Even then, Delamerced conceded that the change has some clear benefits. "For med students' mental health, it's probably a good thing." From a population-based perspective, a medical student's mental health often declines throughout school. Standardized exams are not the only cause, but we all know that it is a big contributor. The Step 1 switch can only help with that.
Finish Faster or Learn More?
In addition to evolution in the content and methods used to teach and assess current med students, the duration of med ed has also changed. Today's students can choose to complete medical school in less than 4 years.
At the school where I work, the Fully Integrated Readiness for Service Training (FIRST) program allows certain students to complete their education in just 3 years. This program is for students who already know early on that they want to pursue a specialty included on our curated list. The goal of the program is to ultimately train physicians in family medicine, psychiatry, pediatrics, or general surgery in order to provide crucial care to those who need it most in our state.
Other medical schools offer accelerated MD programs for students based on various admissions criteria and specialty interest. The benefit of these programs is that shortening training time cuts down on debt for students.
Accelerated MD programs also aim to quickly increase the number of practicing physicians. This is especially important for primary care, which expects to see a growing gap in the years to come. That aim has come under some criticism, as some believe that the 4-year program was the standard for a reason. But when I reflect on it, I often wonder whether my fourth year was really worth $60,000. I spent a lot of that year traveling for residency interviews and watching Netflix between clinic electives.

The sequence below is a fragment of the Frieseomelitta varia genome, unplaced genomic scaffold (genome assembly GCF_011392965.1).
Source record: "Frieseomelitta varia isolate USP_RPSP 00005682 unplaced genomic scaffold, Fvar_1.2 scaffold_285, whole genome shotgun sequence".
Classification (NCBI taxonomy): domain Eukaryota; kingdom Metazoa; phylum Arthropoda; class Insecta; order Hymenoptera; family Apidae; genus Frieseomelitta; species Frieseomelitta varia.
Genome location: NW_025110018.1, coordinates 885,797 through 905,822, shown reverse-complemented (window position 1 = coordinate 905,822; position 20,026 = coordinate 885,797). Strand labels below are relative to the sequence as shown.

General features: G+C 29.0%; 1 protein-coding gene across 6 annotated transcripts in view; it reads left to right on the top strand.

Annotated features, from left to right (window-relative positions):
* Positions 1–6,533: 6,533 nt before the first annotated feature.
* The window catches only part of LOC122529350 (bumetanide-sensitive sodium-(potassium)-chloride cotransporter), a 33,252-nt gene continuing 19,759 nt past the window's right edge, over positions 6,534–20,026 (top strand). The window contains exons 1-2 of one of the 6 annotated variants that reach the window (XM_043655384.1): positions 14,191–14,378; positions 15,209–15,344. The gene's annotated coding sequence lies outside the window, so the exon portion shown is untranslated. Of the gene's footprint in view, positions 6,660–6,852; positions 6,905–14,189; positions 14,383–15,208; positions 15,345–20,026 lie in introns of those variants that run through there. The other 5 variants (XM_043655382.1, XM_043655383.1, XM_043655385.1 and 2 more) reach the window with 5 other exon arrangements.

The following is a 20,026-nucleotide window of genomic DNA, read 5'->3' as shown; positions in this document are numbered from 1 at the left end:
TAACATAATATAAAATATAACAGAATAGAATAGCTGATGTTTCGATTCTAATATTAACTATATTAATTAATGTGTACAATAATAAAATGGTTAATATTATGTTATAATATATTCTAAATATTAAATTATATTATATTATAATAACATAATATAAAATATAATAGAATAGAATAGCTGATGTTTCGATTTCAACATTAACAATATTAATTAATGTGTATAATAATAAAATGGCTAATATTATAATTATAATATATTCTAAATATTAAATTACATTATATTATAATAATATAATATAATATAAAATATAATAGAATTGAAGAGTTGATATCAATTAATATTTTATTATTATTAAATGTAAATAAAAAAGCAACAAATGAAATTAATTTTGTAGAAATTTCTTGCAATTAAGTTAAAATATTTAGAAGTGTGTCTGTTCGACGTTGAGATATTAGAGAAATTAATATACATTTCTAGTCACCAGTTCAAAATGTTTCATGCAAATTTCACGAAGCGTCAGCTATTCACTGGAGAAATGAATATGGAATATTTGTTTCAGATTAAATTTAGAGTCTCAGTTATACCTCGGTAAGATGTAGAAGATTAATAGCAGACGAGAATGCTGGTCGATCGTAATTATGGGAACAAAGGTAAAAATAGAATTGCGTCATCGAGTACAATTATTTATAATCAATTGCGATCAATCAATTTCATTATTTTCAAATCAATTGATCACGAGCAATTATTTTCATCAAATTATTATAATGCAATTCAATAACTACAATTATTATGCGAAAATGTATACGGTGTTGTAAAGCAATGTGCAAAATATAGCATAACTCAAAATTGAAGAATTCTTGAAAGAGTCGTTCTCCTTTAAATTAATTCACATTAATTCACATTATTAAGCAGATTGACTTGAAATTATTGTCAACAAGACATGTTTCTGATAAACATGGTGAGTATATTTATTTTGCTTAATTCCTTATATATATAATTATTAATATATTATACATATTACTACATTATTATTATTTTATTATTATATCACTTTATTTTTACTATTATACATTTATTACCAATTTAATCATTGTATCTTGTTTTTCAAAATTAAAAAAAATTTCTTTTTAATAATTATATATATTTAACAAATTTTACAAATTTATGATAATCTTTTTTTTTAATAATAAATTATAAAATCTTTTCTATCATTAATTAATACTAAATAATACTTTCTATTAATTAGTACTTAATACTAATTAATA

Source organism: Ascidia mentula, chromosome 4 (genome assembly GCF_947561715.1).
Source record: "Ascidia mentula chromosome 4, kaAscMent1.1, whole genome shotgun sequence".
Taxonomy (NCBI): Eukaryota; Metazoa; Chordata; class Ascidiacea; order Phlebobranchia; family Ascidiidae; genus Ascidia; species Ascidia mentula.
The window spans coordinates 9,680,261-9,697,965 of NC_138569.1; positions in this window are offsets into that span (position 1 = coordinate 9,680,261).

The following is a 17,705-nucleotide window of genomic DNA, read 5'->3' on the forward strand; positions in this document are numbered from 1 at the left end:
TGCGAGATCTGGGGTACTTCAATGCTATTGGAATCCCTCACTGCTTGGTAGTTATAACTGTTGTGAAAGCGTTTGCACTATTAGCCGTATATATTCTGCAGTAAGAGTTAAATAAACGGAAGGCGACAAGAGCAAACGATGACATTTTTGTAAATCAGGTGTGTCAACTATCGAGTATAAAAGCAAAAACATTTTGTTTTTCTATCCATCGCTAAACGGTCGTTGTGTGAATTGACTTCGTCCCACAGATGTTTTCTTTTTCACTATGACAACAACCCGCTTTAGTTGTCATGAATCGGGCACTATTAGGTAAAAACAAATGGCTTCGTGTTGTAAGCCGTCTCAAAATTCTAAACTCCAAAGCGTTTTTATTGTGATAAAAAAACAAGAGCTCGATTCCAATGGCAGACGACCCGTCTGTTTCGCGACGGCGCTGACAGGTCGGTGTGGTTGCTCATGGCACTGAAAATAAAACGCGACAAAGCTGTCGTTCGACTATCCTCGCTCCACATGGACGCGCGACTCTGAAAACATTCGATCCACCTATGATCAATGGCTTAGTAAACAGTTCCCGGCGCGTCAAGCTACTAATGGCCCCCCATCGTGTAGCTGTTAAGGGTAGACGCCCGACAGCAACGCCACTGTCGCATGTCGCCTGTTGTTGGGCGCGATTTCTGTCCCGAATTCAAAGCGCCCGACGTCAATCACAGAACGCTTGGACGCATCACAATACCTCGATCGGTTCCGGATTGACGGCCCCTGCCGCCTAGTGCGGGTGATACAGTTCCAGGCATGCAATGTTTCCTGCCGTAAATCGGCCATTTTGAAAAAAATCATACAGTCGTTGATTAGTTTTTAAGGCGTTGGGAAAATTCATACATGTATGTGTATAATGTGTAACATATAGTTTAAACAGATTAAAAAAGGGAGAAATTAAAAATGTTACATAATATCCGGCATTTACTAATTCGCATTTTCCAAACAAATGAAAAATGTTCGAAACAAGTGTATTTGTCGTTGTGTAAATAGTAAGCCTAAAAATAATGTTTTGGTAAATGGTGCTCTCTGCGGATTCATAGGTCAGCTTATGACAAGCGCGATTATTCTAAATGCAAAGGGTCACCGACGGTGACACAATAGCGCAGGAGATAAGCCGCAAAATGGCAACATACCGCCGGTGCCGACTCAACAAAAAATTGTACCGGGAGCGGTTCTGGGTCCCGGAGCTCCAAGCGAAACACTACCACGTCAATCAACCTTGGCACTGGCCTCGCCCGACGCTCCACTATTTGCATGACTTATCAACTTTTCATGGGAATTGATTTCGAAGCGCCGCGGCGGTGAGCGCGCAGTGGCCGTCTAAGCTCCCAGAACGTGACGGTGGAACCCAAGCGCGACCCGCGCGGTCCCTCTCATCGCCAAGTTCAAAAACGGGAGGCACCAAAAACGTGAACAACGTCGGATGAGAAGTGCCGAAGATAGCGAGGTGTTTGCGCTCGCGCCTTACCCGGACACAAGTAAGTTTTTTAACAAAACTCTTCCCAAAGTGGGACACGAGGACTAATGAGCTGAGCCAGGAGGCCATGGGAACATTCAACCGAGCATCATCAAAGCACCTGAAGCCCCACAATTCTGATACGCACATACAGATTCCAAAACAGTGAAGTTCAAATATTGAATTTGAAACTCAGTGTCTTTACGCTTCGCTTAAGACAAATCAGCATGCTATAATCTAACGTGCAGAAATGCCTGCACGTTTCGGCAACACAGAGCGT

Instead of finishing medical school faster, some students now have an opportunity to integrate additional training and education. Benson told me that, at Harvard, many students take a year off to pursue other opportunities. He said, "About 40% of students end up taking a fifth year to do either a master's degree, global health, or research." Benson said the additional learning opportunities are broad. "Some classmates even go to other schools altogether to get additional education." Widened areas of learning are likely to produce better doctors, in my opinion.
This chance to look back on medical education has shown me that the ways in which it has changed exponentially in just the past few years are largely positive. Although COVID-19 has been an unwanted bane, it has also forced schools to integrate new technology and has placed an even brighter spotlight on health inequities and other areas where education further improved. I hope that when I look back on med ed in another 5 years, it has grown even more flexible and nimble in meeting the ever-changing needs of students and patients alike.
Alexa Mieses Malchuk, MD, MPH, was born and raised in Queens, New York. Social justice is what drew her to family medicine. As an academic physician at the University of North Carolina–Chapel Hill, she practices inpatient and outpatient medicine and serves as a medical educator for students and residents.
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Cite this: Is Med Ed Changing for Better or Worse? - Medscape - Oct 20, 2020.